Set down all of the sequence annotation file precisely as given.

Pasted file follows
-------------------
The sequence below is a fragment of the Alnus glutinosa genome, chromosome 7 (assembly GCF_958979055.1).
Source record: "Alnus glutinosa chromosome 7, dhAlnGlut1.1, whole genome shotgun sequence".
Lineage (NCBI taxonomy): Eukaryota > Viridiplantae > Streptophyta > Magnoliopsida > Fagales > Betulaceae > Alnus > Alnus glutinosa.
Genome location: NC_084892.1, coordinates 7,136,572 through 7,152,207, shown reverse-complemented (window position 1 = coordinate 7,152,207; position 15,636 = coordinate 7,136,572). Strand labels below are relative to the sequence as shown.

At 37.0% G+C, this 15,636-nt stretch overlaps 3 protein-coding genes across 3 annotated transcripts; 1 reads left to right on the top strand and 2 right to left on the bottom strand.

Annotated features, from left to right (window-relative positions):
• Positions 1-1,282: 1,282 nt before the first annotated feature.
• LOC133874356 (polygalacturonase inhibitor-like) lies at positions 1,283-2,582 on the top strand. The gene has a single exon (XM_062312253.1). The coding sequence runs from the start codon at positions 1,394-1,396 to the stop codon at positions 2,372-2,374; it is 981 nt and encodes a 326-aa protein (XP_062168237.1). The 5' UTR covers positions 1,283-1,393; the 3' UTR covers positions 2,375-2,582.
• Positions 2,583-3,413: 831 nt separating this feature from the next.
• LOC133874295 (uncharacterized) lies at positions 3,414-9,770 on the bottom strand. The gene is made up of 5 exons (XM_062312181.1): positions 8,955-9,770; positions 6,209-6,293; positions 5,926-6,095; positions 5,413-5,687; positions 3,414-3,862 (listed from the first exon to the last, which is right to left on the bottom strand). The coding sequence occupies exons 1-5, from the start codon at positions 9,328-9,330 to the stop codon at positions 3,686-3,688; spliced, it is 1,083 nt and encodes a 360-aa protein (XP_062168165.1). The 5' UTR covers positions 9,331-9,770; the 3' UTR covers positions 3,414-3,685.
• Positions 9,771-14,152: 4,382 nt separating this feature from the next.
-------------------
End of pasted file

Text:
The sequence below is a fragment of the Alnus glutinosa genome, chromosome 7 (assembly GCF_958979055.1).
Source record: "Alnus glutinosa chromosome 7, dhAlnGlut1.1, whole genome shotgun sequence".
Lineage (NCBI taxonomy): Eukaryota > Viridiplantae > Streptophyta > Magnoliopsida > Fagales > Betulaceae > Alnus > Alnus glutinosa.
Genome location: NC_084892.1, coordinates 7,136,572 through 7,152,207, shown reverse-complemented (window position 1 = coordinate 7,152,207; position 15,636 = coordinate 7,136,572). Strand labels below are relative to the sequence as shown.

At 37.0% G+C, this 15,636-nt stretch overlaps 3 protein-coding genes across 3 annotated transcripts; 1 reads left to right on the top strand and 2 right to left on the bottom strand.

Annotated features, from left to right (window-relative positions):
• Positions 1-1,282: 1,282 nt before the first annotated feature.
• LOC133874356 (polygalacturonase inhibitor-like) lies at positions 1,283-2,582 on the top strand. The gene has a single exon (XM_062312253.1). The coding sequence runs from the start codon at positions 1,394-1,396 to the stop codon at positions 2,372-2,374; it is 981 nt and encodes a 326-aa protein (XP_062168237.1). The 5' UTR covers positions 1,283-1,393; the 3' UTR covers positions 2,375-2,582.
• Positions 2,583-3,413: 831 nt separating this feature from the next.
• LOC133874295 (uncharacterized) lies at positions 3,414-9,770 on the bottom strand. The gene is made up of 5 exons (XM_062312181.1): positions 8,955-9,770; positions 6,209-6,293; positions 5,926-6,095; positions 5,413-5,687; positions 3,414-3,862 (listed from the first exon to the last, which is right to left on the bottom strand). The coding sequence occupies exons 1-5, from the start codon at positions 9,328-9,330 to the stop codon at positions 3,686-3,688; spliced, it is 1,083 nt and encodes a 360-aa protein (XP_062168165.1). The 5' UTR covers positions 9,331-9,770; the 3' UTR covers positions 3,414-3,685.
• Positions 9,771-14,152: 4,382 nt separating this feature from the next.